Ore. police make arrest in 21-year-old homicide by matching DNA on public genealogy site

DNA evidence was sent to a private lab that compared the DNA to publicly available databases shared by consumer companies like 23andMe


Maxine Bernstein
The Oregonian

PORTLAND, Ore. — Police say they’ve solved the 21-year-old killing of Portland resident Mark Jeffrey Dribin by matching crime scene DNA evidence to data in a public genealogy site, leading to a murder indictment against a 52-year-old man.

Christopher Lovrien of Portland was arrested at 7:46 a.m. Monday in the 12000 block of Southeast Foster Road and booked on an allegation of second-degree murder, accused of intentionally causing Dribin’s death.

In 2001, Mark's dad Ken Dribin stands at a press conference in the Portland Police Bureau, urging information to help solve his son's sudden disappearance and presumed killing.
In 2001, Mark's dad Ken Dribin stands at a press conference in the Portland Police Bureau, urging information to help solve his son's sudden disappearance and presumed killing. (Photo/TNS)

It’s not clear how the two men knew each other. At the time, police said they suspected the killing resulted from a relationship gone bad.

Dribin, 42, disappeared between July 2 and July 6 in 1999. He was reported missing after he failed to show up at his job as a United Airlines cargo worker at Portland International Airport. Port of Portland police began an investigation, but Portland Police Bureau homicide detectives soon took over the case.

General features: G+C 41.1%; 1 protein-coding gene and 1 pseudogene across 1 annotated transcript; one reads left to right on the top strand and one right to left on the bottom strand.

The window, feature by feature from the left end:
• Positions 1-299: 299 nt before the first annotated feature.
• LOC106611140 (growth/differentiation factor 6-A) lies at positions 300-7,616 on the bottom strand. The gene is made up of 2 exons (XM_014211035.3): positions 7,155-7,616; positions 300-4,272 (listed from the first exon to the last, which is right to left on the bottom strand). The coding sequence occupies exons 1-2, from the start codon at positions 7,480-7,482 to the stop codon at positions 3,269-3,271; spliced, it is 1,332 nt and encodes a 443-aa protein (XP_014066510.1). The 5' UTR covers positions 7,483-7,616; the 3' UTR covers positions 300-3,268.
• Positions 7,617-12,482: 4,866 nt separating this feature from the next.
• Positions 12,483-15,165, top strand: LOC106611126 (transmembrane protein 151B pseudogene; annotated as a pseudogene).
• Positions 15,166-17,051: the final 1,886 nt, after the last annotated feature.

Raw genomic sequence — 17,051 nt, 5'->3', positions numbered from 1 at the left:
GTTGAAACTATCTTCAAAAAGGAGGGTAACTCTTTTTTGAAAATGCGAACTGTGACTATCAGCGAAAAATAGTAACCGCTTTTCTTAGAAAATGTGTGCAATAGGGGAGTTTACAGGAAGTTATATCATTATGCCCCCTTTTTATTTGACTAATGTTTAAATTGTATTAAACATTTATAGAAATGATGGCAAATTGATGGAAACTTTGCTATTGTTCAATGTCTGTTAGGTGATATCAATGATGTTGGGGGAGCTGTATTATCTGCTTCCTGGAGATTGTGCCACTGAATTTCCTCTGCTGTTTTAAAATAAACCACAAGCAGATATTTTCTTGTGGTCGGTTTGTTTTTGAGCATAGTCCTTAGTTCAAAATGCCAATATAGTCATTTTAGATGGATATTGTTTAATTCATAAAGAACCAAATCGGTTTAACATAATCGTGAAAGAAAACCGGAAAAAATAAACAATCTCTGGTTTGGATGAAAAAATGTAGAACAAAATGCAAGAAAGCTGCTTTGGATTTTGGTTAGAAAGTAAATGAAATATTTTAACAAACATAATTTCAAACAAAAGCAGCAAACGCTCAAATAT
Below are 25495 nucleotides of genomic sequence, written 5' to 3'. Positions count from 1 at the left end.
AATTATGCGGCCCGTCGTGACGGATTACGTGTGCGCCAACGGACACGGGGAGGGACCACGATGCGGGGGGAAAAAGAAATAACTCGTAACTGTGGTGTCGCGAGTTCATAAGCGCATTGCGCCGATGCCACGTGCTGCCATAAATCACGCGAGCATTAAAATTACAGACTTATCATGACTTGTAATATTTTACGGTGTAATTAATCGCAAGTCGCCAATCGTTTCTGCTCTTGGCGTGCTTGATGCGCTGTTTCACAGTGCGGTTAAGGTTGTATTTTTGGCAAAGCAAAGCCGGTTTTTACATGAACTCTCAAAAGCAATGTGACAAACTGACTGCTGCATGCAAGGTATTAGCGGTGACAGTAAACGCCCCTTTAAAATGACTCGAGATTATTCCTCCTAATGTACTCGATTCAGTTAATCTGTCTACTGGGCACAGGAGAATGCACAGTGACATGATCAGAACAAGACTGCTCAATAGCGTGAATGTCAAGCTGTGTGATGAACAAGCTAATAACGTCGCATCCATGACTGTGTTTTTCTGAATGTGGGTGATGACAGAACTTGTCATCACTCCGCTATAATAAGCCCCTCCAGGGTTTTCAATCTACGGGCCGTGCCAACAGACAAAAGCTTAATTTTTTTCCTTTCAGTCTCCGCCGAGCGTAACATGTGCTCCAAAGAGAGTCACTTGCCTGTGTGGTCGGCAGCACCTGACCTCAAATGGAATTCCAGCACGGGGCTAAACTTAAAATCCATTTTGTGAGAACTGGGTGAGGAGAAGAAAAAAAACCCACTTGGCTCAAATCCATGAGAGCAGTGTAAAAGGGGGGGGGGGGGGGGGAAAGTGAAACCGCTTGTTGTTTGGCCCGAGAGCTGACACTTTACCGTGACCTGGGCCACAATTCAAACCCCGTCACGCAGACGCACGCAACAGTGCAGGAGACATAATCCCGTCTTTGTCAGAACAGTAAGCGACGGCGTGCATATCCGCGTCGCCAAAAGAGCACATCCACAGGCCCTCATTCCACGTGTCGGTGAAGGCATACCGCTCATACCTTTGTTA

Detectives checked his home in the 3600 block of Northeast 137th Avenue and then-Detective Sgt. John Minnis said they discovered evidence suggesting Dribin had been killed there.

Investigators found a substantial amount of blood on the walls of his home, along with evidence that somebody had tried to clean it off. There was no sign of forced entry into the home.

Dribin’s car, which had been stolen from his home, was found several days later at Southeast Division Street and 43rd Avenue.

Dribin’s father, Ken, now 87, and his older brother, Terry, both of Los Angeles, continued over the years to press for information on the case.

About two years after Mark Dribin’s disappearance, they held a news conference at the Police Bureau and offered a reward for information in his disappearance. His body still hadn’t been found.

“Naturally, after this long period of time, the family would just like to have some closure, some justice,” Ken Dribin said then.

In March 2019, the Police Bureau’s cold case unit reopened the case and submitted DNA evidence from Dribin’s case to a private lab for forensic genealogy analysis after not getting any matches to DNA profiles in a national crime database.

The private lab compared the evidence to DNA in publicly available databases, including profiles from those who share their information from consumer DNA testing companies such as 23andMe and Ancestry.com to search for relatives who have submitted their DNA.

The investigative leads from the genealogy analysis led to an indictment against Lovrien.

Oregon State Police forensic scientist Janelle Moore and Portland Detective Brendan McGuire were called to present information to a grand jury, which returned an indictment last Thursday.

McClatchy-Tribune News Service

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